EU-China Schach
5 min read

If push comes to shove, less China

Hong Kong, Huawei, USA – Europe's China policy faces some crucial decisions, says Mikko Huotari. Germany’s EU Council Presidency has to gauge how cooperative Beijing will be and take a clear stand. Partnership is no longer the default position in EU-China relations.

The stage was already set for the Leaders Summit in Leipzig in September. During Germany’s Presidency of the EU Council, Chinese President Xi Jinping had been scheduled to meet all 27 national leaders the European Union’s member states – an honor previously bestowed only on two US presidents and Russia’s head of state, Vladimir Putin. It was meant to be a sign that China had arrived in the heart of Europe.

But the summit is no longer taking place. Chancellor Angela Merkel's office said the "general pandemic situation" was the reason for the cancellation. But none of the issues on the meeting’s agenda (an investment agreement, climate protection, Africa)   had much chance of success – even if a mid-June video-call between Merkel and Chinese Prime Minister Li Keqiang did see some new German-Chinese agreements struck in a digital setting.

Partnership with China is no longer the default position

EU diplomats continue to work their way through similar online exchanges with their Chinese counterparts to at least maintain the appearance of and chances for cooperation. But insiders reckon that less than a fifth of the agenda items jointly agreed last year have seen concrete results. And the EU-China Strategic Agenda for Cooperation, which is up for renewal in 2020, remains controversial. Here too, there is little to announce – indeed EU diplomats are finding it hard to develop any kind of positive agenda with China. Critics even say the European diplomatic service is trying to negotiate something that no longer exists

It seems to be dawning on some European policymakers that they may be acting their role in the wrong play. Partnership with China is no longer the default position. Over the next months, European policy towards China will face with three crucial decisions the EU cannot postpone any longer: What position will Europe take on Hong Kong? How will it answer the Huawei question? And, more generally, where does it stand in the US-China dispute?

Had the Leipzig summit taken place, it would likely have been necessary to conceal protestors calling for a free Hong Kong from Merkel’s Chinese guests – much like references to the demonstrations of 1989 that ushered in the demise of Communist East Germany. But protestors in Hong Kong will be hard to ignore as Beijing pushes through the new national security law for the city – a likely breach of international law and a certain breach of trust.

At the same time, Europe's digital sovereignty is at stake in the Huawei question: Should the Chinese telecoms equipment supplier play a dominant role in the new 5G network across EU member states? Worryingly, the special interests of some companies and tactical indecision at the top of the German government are still preventing a clear, unified European answer.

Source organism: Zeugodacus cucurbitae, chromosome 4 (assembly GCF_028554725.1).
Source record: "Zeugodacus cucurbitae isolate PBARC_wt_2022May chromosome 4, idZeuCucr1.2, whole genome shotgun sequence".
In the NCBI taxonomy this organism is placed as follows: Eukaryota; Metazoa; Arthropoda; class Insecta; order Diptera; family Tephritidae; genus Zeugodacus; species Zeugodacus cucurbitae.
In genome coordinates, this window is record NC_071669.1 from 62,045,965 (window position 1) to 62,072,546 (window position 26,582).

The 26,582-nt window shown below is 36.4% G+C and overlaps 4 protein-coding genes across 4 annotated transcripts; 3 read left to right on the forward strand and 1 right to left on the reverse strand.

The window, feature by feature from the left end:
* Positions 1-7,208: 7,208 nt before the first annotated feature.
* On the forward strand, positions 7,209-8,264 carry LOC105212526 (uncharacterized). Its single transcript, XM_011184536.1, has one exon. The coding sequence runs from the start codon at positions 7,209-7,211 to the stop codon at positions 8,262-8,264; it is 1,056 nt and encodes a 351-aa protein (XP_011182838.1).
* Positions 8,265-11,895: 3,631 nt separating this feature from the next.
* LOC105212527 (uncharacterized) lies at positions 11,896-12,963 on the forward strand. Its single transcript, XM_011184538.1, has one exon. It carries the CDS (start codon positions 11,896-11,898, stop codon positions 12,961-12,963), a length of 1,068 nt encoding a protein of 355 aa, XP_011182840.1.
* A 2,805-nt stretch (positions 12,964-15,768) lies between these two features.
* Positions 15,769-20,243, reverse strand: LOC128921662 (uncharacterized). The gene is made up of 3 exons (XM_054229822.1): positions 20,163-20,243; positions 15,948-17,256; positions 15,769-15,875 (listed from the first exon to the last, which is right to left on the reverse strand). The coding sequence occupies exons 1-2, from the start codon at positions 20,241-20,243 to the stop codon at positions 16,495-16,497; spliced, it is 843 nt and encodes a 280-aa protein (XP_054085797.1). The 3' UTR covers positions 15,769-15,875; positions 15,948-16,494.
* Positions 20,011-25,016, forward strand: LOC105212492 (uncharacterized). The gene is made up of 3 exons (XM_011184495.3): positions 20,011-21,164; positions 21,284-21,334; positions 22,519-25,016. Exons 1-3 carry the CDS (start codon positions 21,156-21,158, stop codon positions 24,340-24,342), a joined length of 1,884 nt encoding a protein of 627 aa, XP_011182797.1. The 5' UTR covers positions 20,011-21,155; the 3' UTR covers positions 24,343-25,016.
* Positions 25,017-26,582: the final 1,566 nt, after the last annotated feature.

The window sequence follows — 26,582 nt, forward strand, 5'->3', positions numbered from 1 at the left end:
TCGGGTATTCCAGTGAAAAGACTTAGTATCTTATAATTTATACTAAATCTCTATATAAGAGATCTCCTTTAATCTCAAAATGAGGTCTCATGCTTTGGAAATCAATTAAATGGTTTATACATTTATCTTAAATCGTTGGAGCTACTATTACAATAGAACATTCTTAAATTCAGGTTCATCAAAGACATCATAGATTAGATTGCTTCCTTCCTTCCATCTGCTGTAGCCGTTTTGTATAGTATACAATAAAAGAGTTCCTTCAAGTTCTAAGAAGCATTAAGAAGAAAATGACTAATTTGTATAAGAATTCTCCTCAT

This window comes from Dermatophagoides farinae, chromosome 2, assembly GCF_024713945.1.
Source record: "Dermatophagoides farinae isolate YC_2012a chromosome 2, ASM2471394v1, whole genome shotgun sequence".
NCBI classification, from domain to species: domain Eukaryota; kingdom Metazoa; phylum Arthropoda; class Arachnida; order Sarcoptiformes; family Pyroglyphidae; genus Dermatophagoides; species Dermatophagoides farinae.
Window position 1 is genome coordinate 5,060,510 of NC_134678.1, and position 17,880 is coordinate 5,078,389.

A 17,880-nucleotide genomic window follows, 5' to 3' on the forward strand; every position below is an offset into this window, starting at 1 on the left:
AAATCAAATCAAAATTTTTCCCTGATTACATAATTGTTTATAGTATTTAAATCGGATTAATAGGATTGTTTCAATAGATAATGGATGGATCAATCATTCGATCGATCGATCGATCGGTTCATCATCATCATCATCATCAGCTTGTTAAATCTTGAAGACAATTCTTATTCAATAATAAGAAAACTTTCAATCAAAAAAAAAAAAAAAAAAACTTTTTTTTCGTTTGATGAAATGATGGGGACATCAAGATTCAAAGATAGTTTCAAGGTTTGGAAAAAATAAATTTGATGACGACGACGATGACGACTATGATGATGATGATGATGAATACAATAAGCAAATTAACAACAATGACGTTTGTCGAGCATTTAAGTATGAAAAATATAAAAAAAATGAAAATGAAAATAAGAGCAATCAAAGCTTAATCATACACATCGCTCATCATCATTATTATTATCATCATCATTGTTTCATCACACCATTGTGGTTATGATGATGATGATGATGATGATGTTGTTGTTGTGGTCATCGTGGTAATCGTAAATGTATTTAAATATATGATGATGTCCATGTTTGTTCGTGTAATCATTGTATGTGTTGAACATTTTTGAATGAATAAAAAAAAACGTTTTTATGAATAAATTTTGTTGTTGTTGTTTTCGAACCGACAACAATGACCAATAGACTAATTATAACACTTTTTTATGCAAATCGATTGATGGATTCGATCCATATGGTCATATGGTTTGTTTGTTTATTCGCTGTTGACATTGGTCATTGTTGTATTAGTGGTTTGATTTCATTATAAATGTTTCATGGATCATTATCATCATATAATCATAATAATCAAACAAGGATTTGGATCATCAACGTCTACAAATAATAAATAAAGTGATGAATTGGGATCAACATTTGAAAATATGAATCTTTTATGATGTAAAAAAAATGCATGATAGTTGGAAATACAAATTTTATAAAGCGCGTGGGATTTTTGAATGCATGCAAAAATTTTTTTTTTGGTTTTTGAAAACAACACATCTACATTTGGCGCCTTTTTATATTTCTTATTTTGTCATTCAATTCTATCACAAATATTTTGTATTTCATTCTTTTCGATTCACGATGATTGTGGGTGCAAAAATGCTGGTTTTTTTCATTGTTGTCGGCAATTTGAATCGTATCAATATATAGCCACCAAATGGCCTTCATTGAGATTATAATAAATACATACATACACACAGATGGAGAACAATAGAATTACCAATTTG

No either-or decisions

The conflict between the US and China demands that Europe act prudently to avoid getting crushed between the two. But a recent plea by Mathias Döpfner, a German media executive, for Europe to decouple from China and align exclusively with the USA is not a wise policy.

All these issues demand real answers, not either-or decisions.

When it comes to Hong Kong, there is real scope for joint action by Europe and like-minded G7 and regional partners that would not burn our bridges with Beijing. In the Huawei case there could also be a kind of “positive no” – a principled no to the company having any part in Europe’s 5G network in the future, but not a total ban on Huawei doing business in the EU. Acting promptly would give the Chinese side the opportunity to help shape this new game – perhaps by allowing European companies access to the Chinese market on an equal footing with domestic players.

In US-China relations, Europe’s top priority must be to preserve room to maneuver. Many European decision-makers continue to ignore how specific and substantial the decoupling effects – the impact of the USA’s economic decoupling from China – will be in the coming months. Any fixation on US President Donald Trump risks obscuring the fact that the Endless Frontier Act is already giving innovation in the US new impetus – and that prescient Democrats for months have been thinking about what a better China policy might look like and what partners it might include. Who in Europe will take the initiative to work with our new partners in Washington behind the scenes? To represent Europe’s interests and help shape a much needed 100-day plan for a transatlantic China policy in the post-Trump era?

To continue propagating the traditional line that there is no alternative to our current China policy is not only tactically imprudent. It is also factually wrong and fed by a dubious narrative of economic dependence on China. On the contrary, China is dependent on Europe – and urgently so on large German companies that create jobs and drive innovation.

If Europe is to emerge from the Covid-19 crisis more digital, green and resilient, it needs strong leadership and a political leap. It is encouraging that EU Commission President Ursula von der Leyen now wants to take the lead on China policy in Brussels. But if Beijing refuses to play its part and acts as a rival on strategic and fundamental issues, Europe will have to take perhaps its most crucial decision – to make do with less China.

This article was originally published in German in Zeit Online on 29 June 2020.